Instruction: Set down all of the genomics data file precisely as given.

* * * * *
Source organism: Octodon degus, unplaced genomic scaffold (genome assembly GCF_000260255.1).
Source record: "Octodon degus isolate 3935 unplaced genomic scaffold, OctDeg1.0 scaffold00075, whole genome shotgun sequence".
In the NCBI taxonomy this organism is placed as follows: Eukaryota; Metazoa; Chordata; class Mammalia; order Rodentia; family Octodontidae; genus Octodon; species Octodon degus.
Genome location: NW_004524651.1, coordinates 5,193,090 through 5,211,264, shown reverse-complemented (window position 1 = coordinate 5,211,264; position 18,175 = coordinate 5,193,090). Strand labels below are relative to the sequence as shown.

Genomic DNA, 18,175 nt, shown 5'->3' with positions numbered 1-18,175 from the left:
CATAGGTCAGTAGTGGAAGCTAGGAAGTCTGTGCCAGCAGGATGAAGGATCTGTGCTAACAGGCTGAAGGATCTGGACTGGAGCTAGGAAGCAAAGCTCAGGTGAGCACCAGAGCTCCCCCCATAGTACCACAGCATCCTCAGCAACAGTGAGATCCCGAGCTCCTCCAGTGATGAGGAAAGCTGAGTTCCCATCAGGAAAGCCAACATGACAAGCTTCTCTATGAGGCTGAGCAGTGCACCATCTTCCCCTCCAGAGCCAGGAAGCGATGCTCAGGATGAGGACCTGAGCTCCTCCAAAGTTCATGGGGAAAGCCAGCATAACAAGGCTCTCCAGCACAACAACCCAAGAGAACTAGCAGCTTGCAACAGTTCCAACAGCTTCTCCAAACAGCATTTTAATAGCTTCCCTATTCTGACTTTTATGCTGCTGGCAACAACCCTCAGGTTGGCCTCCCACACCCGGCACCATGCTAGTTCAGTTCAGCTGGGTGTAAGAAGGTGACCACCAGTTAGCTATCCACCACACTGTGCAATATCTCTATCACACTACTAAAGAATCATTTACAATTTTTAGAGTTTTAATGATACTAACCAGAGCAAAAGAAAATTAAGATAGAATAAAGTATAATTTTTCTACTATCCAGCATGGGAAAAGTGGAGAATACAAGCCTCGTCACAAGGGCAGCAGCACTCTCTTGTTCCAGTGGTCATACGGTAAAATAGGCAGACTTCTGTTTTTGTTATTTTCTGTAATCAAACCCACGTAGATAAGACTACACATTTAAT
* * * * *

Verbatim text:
Source organism: Octodon degus, unplaced genomic scaffold (genome assembly GCF_000260255.1).
Source record: "Octodon degus isolate 3935 unplaced genomic scaffold, OctDeg1.0 scaffold00075, whole genome shotgun sequence".
In the NCBI taxonomy this organism is placed as follows: Eukaryota; Metazoa; Chordata; class Mammalia; order Rodentia; family Octodontidae; genus Octodon; species Octodon degus.
Genome location: NW_004524651.1, coordinates 5,193,090 through 5,211,264, shown reverse-complemented (window position 1 = coordinate 5,211,264; position 18,175 = coordinate 5,193,090). Strand labels below are relative to the sequence as shown.

Genomic DNA, 18,175 nt, shown 5'->3' with positions numbered 1-18,175 from the left:
CATAGGTCAGTAGTGGAAGCTAGGAAGTCTGTGCCAGCAGGATGAAGGATCTGTGCTAACAGGCTGAAGGATCTGGACTGGAGCTAGGAAGCAAAGCTCAGGTGAGCACCAGAGCTCCCCCCATAGTACCACAGCATCCTCAGCAACAGTGAGATCCCGAGCTCCTCCAGTGATGAGGAAAGCTGAGTTCCCATCAGGAAAGCCAACATGACAAGCTTCTCTATGAGGCTGAGCAGTGCACCATCTTCCCCTCCAGAGCCAGGAAGCGATGCTCAGGATGAGGACCTGAGCTCCTCCAAAGTTCATGGGGAAAGCCAGCATAACAAGGCTCTCCAGCACAACAACCCAAGAGAACTAGCAGCTTGCAACAGTTCCAACAGCTTCTCCAAACAGCATTTTAATAGCTTCCCTATTCTGACTTTTATGCTGCTGGCAACAACCCTCAGGTTGGCCTCCCACACCCGGCACCATGCTAGTTCAGTTCAGCTGGGTGTAAGAAGGTGACCACCAGTTAGCTATCCACCACACTGTGCAATATCTCTATCACACTACTAAAGAATCATTTACAATTTTTAGAGTTTTAATGATACTAACCAGAGCAAAAGAAAATTAAGATAGAATAAAGTATAATTTTTCTACTATCCAGCATGGGAAAAGTGGAGAATACAAGCCTCGTCACAAGGGCAGCAGCACTCTCTTGTTCCAGTGGTCATACGGTAAAATAGGCAGACTTCTGTTTTTGTTATTTTCTGTAATCAAACCCACGTAGATAAGACTACACATTTAAT